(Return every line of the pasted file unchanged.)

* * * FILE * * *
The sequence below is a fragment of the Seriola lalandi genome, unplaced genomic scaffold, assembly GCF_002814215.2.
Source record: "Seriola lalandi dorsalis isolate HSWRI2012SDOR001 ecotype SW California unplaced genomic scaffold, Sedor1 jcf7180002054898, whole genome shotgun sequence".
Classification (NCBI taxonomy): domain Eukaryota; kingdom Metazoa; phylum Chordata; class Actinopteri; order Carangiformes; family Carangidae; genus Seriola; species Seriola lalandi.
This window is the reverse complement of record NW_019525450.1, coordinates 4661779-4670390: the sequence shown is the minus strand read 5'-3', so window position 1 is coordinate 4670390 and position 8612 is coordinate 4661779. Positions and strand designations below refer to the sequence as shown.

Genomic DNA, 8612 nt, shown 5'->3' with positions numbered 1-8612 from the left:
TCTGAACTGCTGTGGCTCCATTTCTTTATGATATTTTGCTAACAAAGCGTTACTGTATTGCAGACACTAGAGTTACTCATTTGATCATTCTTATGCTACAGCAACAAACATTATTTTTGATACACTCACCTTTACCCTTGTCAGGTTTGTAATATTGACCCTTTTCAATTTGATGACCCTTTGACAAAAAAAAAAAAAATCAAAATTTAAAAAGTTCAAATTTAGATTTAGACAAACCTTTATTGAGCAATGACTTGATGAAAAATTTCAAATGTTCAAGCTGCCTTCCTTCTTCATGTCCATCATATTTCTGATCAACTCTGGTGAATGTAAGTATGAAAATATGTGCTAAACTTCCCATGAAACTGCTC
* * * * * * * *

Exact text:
The sequence below is a fragment of the Seriola lalandi genome, unplaced genomic scaffold, assembly GCF_002814215.2.
Source record: "Seriola lalandi dorsalis isolate HSWRI2012SDOR001 ecotype SW California unplaced genomic scaffold, Sedor1 jcf7180002054898, whole genome shotgun sequence".
Classification (NCBI taxonomy): domain Eukaryota; kingdom Metazoa; phylum Chordata; class Actinopteri; order Carangiformes; family Carangidae; genus Seriola; species Seriola lalandi.
This window is the reverse complement of record NW_019525450.1, coordinates 4661779-4670390: the sequence shown is the minus strand read 5'-3', so window position 1 is coordinate 4670390 and position 8612 is coordinate 4661779. Positions and strand designations below refer to the sequence as shown.

Genomic DNA, 8612 nt, shown 5'->3' with positions numbered 1-8612 from the left:
TCTGAACTGCTGTGGCTCCATTTCTTTATGATATTTTGCTAACAAAGCGTTACTGTATTGCAGACACTAGAGTTACTCATTTGATCATTCTTATGCTACAGCAACAAACATTATTTTTGATACACTCACCTTTACCCTTGTCAGGTTTGTAATATTGACCCTTTTCAATTTGATGACCCTTTGACAAAAAAAAAAAAAATCAAAATTTAAAAAGTTCAAATTTAGATTTAGACAAACCTTTATTGAGCAATGACTTGATGAAAAATTTCAAATGTTCAAGCTGCCTTCCTTCTTCATGTCCATCATATTTCTGATCAACTCTGGTGAATGTAAGTATGAAAATATGTGCTAAACTTCCCATGAAACTGCTC